Zichy was so fascinated by the poem that he presented 35 illustrations to the Georgian nation as a gift. Rustaveli and Zichy are somehow linked to the intellectual memory of Georgians. We have a statue of Zichy as well as a street named “Budapest” in Tbilisi. A statue of Shota Rustaveli is located in Budapest on the square that carries the poet’s name, near our Embassy. Additionally, Sándor Petőfi is very popular in Georgia. His poems have been translated so perfectly into Georgian that many consider him a Georgian poet.

Tell us please about Your professional career.

The start of my diplomatic career coincides with the first few years Georgia gained independence. At this very important and unsettled moment, I witnessed and sometimes even participated in the major developments that laid the foundation of forming Georgia’s foreign policy. I spent interesting years in New York at the end of the past century, where I worked for the Permanent Mission of Georgia to the UN. I was later posted to Italy and then to the Czech Republic as Ambassador of Georgia. I am currently stationed in your amazing country. Undoubtedly, I wish our two countries, sharing many historic originalities and the same values and emotions, to be closer to each other. I wish to see more of Georgia in Hungary and vice versa.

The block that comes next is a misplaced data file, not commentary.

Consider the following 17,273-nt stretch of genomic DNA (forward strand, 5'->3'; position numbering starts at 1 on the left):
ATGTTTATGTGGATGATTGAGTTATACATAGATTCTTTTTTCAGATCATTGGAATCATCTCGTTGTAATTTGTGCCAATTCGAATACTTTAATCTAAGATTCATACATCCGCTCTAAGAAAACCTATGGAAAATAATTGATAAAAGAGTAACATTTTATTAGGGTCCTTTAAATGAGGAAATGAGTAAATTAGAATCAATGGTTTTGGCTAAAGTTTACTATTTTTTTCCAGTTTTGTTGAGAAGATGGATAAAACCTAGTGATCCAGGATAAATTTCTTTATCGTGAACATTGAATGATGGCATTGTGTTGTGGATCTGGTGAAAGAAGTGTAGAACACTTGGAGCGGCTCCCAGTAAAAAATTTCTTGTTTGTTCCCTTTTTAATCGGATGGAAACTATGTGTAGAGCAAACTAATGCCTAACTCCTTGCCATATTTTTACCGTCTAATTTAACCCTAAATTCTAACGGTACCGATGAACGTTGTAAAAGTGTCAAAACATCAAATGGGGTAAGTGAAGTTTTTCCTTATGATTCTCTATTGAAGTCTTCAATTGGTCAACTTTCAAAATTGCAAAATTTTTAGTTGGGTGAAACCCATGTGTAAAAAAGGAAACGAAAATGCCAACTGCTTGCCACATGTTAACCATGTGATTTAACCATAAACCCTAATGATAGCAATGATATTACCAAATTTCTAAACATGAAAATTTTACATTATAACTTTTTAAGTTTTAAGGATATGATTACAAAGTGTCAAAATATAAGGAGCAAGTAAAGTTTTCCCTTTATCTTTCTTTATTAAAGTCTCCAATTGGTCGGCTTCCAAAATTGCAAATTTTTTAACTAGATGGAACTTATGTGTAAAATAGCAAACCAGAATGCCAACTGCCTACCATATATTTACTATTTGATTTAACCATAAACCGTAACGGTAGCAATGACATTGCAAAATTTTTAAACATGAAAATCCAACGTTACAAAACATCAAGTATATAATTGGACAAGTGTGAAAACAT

Do You have time to relax despite Your busy working schedule?

I love sport walks and jogging, but my true and favourite hobby is poetry and literature. It is my greatest joy to read again: Maupassant, Dostoevsky, Camus, Faulkner, Márquez… I adore Petőfi and Márai. My desk books contain the works of Georgian writers: Javakhishvili, Amirejibi, Chiladze… I had read my friend Gabriel Tanye’s novel “The Children of Canaan’’ in script form before it became a bestseller in Georgia. I love the poetry of my dear friend and author of the Georgian national anthem, Dato Magradze, whose popular poem “Giacomo Ponti” was translated into Hungarian by Hajnalka Babirák and published in Budapest in 2017.

Written by Anna Popper

Source: Diplomatic Magazine